DISASTER: Most Of The Damaged Caused By Hurricane Harvey WON'T Be Covered By Insurance

Eight out of ten homeowners will be on their own to fund repairs

Hurricane Harvey has reportedly done billions of dollars in damage to homes and businesses along the Texas coastline. But when the water recedes, many will be left footing the bill for their own repair work because around 80% of Texas homeowners don't have the right kind of flood insurance.

According to the Consumer Federation of America, eight out of ten Houston-area residents with flood damage don't have the right kind of homeowners insurance — the type that covers catastrophic damage from flooding.

Their policies may cover "hurricane damage," but that doesn't always include what insurance companies refer to as "secondary effects" of a natural disaster: damage that comes not from the wind and rain directly, but that follows, including extreme water levels.

For a homeowner in Texas to claim damage from flooding, for example, they'd have to prove that water entered their house not because the water levels rose around them and the water flowed in naturally, but because wind or rain caused damage, like a broken window or hole in the roof, that then let floodwaters in.

It's a loophole that could mean Houston residents will shell out as much as $28 billion to fix water-damaged homes. Areas in and around Houston received nearly 50 inches of rain from Hurricane Harvey, and in some places rain is still falling, as now-Tropical Depression Harvey moves back into the Gulf and makes a second landfall. Homes and businesses are literally underwater and could be for some time, as creeks and rivers recede back to normal levels.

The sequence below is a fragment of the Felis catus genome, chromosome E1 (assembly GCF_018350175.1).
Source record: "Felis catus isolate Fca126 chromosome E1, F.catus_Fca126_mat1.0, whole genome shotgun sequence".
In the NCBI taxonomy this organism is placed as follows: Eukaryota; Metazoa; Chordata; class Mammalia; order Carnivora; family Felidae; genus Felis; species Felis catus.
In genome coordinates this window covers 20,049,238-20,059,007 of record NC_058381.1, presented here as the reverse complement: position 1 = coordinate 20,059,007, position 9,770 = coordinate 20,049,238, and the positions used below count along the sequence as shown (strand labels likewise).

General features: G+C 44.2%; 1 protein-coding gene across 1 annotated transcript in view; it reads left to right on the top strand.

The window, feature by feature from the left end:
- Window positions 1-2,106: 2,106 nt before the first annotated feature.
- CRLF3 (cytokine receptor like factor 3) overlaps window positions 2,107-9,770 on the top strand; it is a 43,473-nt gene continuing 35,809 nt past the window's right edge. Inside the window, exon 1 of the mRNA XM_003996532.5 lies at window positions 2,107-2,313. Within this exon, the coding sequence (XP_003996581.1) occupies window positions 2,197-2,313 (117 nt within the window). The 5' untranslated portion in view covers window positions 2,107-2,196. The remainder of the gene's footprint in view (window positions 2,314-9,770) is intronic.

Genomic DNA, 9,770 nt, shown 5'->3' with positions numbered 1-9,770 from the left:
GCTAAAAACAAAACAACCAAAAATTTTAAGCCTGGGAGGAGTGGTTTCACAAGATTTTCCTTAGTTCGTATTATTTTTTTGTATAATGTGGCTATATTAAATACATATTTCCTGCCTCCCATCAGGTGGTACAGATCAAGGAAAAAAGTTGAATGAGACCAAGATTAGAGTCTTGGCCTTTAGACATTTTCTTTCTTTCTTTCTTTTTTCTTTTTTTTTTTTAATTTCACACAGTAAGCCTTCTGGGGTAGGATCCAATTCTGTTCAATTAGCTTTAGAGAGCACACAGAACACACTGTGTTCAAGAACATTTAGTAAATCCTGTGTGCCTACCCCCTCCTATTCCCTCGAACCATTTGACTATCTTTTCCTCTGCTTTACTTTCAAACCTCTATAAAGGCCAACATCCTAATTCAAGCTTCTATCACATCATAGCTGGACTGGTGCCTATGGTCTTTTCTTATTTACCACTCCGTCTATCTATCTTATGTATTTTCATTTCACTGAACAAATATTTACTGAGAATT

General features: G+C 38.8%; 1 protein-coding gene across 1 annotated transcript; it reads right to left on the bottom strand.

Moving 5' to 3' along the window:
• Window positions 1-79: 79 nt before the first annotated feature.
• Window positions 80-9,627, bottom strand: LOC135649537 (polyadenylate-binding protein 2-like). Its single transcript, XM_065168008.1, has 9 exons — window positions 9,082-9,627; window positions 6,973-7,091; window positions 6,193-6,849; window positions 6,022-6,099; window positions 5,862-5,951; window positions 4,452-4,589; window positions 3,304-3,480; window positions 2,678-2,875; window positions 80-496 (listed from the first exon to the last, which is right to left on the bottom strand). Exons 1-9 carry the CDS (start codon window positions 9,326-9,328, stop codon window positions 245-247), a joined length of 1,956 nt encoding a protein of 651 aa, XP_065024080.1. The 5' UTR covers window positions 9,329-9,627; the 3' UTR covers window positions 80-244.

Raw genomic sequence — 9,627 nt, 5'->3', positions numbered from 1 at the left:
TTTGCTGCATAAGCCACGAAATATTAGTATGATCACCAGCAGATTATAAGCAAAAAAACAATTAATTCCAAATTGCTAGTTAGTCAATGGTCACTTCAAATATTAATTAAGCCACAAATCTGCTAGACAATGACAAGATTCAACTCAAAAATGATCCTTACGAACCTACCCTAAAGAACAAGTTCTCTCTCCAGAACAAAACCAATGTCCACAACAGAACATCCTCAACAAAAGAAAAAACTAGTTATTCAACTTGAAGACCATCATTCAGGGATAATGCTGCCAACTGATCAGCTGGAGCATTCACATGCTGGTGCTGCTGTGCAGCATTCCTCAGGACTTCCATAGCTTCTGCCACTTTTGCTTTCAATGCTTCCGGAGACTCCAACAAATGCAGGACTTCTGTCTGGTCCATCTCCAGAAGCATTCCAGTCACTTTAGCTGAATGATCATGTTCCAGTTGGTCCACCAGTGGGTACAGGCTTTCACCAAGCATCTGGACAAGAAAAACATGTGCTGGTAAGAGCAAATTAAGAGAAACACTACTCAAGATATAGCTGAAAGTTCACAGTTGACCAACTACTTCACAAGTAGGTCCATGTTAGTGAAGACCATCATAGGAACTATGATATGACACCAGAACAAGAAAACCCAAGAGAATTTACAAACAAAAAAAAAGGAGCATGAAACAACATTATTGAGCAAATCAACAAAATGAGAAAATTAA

To get coverage for this kind of catastrophic flooding, though, Houston homeowners would have had to purchase insurance through the National Flood Insurance Program. But only around 17% of Houston homes are in federally designated flood plains, where NFIP insurance is required by law. Many homeowners who should have insurance often reject NFIP policies because, despite the government subsidies they carry, the policies are still very expensive.

And, it turns out, NFIP might not be able to pay out much anyway.

NFIP gives people who move into flood plains a guarantee that the government will help them rebuild when their property inevitably sustains water damage. For a while, the plan worked: the NFIP took in more from homeowner premiums than it paid out in losses. But then, in 2007, Hurricane Katrina hit New Orleans, which is situated below sea level, and the program paid out more than $18 billion, wiping out NFIP's holdings. Sandy took an additional $10 billion. By 2016, the NFIP was so far in debt — $25 billion — that the federal government considered shutting down the program altogether.

Of course, the program is up for reauthorization next month.

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